Paul Heckingbottom opens up on challenges of Sheffield United interim gig - gives thoughts on Slavisa Jokanovic appointment and Chris Wilder departure
Paul Heckingbottom has opened up about the experience and challenge of steering Sheffield United through to the end of last season after being handed the unenviable position of interim manager following Chris Wilder’s departure in March.
Although relegation had long seemed an inevitability, United’s season reached new depths in Heckingbottom’s first game in charge when they were hammered 5-0 at Leicester City, less than 24 hours after the departure of their talismanic former manager was officially confirmed.
“The place was so, so flat,” Heckingbottom told The Athletic. “For the next week, everything was on the floor. The club had lost its leader.
“It was only when I stepped in that I truly realised how hard things had become. The Leicester game had been a mess. I am not going to lie. Everyone knows it was a mess.
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“The whole situation — Covid-19, poor results, Chris leaving — had battered people into submission.”
Heckingbottom’s work as interim boss, restoring a bit of pride and respectability in a season that threatened to go down in infamy, impressed the Bramall Lane hierarchy, who went public with their decision to place his name on a five-man shortlist to become their new permanent manager as a means of gauging supporter opinion.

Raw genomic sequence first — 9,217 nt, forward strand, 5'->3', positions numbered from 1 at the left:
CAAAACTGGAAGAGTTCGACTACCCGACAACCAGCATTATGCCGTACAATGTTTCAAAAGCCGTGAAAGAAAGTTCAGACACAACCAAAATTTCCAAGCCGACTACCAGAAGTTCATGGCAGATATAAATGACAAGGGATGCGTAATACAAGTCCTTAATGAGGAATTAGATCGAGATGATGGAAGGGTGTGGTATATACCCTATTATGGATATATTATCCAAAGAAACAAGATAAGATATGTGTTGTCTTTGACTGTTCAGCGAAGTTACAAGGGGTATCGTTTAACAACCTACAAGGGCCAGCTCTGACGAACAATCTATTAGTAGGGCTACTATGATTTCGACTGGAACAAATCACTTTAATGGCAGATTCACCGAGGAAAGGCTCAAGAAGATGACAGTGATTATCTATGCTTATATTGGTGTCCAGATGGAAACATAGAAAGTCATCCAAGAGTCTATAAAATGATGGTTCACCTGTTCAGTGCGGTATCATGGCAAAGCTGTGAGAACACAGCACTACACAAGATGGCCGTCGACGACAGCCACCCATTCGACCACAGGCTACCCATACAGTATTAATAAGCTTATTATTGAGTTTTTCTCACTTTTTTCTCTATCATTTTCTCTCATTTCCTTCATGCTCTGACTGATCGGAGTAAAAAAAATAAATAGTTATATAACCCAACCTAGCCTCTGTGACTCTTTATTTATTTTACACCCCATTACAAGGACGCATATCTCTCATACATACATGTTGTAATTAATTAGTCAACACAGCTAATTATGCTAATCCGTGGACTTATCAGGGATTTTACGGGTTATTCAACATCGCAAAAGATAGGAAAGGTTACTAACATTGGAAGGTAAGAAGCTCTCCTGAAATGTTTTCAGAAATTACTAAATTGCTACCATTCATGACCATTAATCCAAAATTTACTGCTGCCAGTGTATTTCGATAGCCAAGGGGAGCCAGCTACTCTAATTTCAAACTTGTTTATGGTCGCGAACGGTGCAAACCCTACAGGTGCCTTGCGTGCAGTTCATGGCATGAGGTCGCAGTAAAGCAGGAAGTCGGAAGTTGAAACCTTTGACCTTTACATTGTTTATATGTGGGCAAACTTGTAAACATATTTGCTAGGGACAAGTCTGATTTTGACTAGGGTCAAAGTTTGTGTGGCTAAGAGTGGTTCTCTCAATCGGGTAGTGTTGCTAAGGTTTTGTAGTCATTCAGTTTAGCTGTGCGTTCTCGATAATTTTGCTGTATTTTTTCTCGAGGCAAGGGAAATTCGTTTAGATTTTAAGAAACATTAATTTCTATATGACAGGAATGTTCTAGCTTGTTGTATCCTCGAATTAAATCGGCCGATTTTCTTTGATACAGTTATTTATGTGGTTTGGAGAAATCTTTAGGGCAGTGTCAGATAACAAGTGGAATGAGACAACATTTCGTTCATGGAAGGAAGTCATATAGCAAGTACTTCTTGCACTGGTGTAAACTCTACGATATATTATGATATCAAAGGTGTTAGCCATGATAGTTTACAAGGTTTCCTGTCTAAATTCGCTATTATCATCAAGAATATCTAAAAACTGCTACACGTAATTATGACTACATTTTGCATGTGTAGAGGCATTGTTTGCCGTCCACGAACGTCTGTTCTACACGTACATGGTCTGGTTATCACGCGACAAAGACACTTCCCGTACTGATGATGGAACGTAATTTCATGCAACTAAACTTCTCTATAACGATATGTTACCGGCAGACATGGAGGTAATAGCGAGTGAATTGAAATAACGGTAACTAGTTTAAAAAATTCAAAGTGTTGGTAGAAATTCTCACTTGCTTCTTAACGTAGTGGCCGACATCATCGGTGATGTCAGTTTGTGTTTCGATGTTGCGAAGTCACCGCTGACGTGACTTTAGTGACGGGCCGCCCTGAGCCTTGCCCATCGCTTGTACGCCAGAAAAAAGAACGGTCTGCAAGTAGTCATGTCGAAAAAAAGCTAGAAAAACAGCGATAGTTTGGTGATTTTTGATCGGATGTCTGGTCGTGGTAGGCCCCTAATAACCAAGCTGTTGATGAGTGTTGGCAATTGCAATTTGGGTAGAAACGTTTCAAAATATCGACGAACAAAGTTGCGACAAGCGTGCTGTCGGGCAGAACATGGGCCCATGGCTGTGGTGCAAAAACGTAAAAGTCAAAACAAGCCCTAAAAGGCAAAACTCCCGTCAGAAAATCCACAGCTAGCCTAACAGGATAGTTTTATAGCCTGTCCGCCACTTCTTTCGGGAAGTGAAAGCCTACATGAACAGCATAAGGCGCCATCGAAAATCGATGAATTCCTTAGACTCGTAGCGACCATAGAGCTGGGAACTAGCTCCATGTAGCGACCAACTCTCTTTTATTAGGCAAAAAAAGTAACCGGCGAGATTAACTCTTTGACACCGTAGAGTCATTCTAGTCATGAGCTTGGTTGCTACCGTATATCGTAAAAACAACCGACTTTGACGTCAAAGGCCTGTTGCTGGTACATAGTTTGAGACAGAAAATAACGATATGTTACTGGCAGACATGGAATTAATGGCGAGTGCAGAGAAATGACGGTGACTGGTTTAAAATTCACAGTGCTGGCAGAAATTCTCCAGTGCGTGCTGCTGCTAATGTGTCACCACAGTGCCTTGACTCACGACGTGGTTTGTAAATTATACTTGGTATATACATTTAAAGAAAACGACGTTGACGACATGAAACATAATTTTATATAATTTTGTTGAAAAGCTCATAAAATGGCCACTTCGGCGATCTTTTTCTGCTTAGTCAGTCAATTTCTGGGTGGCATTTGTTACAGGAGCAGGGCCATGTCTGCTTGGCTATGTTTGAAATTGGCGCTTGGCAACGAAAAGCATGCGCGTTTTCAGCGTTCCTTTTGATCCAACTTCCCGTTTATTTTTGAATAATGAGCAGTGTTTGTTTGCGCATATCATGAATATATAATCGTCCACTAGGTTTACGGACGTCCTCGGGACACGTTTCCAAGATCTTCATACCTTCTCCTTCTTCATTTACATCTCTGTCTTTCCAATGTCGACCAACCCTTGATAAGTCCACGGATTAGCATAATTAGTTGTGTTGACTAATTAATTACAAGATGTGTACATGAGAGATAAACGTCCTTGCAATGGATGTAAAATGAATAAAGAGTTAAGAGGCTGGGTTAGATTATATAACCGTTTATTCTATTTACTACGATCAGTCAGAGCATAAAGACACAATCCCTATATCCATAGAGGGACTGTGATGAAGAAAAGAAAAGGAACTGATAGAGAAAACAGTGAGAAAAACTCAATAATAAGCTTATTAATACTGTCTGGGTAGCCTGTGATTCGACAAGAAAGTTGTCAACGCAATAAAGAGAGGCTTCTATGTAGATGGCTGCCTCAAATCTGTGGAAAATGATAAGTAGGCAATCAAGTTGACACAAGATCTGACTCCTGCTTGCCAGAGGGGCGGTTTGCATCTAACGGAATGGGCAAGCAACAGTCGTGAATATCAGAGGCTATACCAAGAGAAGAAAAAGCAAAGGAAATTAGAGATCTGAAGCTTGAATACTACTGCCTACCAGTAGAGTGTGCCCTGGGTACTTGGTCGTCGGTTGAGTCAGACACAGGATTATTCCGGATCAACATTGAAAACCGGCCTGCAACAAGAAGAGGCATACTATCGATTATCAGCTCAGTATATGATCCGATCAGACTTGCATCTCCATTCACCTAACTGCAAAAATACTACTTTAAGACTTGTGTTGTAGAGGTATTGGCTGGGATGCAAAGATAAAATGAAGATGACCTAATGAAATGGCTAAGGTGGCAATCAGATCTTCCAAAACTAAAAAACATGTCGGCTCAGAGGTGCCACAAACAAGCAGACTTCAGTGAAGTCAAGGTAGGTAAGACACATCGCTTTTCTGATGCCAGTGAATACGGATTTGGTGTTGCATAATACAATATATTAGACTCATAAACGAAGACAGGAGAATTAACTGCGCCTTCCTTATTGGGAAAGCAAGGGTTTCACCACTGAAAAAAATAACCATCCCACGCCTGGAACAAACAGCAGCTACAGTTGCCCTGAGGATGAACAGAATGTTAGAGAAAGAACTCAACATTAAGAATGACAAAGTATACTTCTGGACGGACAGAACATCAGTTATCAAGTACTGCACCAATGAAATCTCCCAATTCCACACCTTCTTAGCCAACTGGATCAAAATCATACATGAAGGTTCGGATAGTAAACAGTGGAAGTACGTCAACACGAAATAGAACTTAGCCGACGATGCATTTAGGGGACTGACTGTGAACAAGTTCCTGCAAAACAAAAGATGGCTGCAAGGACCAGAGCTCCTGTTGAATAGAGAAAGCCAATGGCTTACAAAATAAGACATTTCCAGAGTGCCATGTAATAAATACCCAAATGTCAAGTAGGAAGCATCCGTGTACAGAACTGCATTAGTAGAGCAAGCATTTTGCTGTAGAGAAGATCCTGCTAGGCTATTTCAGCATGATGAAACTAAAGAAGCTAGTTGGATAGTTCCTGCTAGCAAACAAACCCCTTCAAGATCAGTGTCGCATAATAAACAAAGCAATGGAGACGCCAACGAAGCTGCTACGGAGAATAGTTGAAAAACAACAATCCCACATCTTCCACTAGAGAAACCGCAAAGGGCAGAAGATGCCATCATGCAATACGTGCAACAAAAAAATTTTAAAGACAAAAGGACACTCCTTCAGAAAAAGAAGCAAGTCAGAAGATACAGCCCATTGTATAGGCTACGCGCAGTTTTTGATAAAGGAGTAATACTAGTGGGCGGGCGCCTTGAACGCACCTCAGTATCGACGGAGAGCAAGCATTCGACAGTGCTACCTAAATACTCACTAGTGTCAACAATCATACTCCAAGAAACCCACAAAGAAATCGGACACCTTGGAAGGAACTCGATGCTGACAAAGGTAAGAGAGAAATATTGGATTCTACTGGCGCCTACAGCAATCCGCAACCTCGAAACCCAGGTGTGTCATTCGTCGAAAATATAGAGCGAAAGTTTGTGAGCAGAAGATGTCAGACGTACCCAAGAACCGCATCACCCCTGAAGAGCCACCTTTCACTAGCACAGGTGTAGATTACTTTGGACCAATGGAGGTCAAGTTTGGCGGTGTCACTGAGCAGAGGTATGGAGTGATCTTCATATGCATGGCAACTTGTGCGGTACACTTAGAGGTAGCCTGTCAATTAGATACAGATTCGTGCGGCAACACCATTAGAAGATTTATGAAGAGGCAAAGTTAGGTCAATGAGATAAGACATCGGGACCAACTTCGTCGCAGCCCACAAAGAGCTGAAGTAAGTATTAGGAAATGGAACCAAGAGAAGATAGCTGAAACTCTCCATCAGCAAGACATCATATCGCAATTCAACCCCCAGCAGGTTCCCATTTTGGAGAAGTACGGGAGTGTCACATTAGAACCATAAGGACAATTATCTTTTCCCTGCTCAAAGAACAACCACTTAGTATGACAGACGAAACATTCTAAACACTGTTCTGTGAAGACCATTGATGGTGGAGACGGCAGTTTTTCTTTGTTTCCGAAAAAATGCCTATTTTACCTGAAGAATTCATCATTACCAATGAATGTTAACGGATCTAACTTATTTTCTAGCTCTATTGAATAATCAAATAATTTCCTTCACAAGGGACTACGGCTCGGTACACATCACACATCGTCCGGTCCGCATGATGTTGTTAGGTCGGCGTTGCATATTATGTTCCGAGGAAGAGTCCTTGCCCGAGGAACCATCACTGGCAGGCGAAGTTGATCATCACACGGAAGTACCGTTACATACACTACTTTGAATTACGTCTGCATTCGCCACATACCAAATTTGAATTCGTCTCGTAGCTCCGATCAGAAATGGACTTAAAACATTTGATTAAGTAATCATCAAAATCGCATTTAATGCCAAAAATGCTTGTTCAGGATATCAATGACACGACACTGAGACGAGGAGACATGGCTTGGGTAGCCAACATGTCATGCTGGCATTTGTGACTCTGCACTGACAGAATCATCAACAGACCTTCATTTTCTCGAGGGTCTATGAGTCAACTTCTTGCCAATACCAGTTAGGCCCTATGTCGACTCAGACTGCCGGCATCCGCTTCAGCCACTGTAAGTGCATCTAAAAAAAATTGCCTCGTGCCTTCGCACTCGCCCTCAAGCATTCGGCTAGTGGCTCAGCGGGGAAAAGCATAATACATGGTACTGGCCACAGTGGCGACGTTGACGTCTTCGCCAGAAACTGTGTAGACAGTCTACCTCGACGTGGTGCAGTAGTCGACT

In the end a manager not initially on that list, Slavisa Jokanović, was named United’s first foreign permanent boss and Heckingbottom is expected to resume his work with United’s promising crop of U23 players.
“Being constantly asked the same question [about the job], despite saying time and time again I wanted to go back to the U23s, was the worst thing for me,” Heckingbottom added.
“If I’d wanted the job, I’d have come out and said it.
“That is not me disrespecting the club. If they had sat me down yesterday and said: ‘The job is yours, Paul’, then, of course, I’d have found it very hard to turn down. But I didn’t come to Sheffield United to be a manager.
“Slav coming in is a new beginning for Sheffield United and everyone should be excited about.
“Regardless of the club not being in the league we want it to be in, just enjoy the journey as we try to get back.”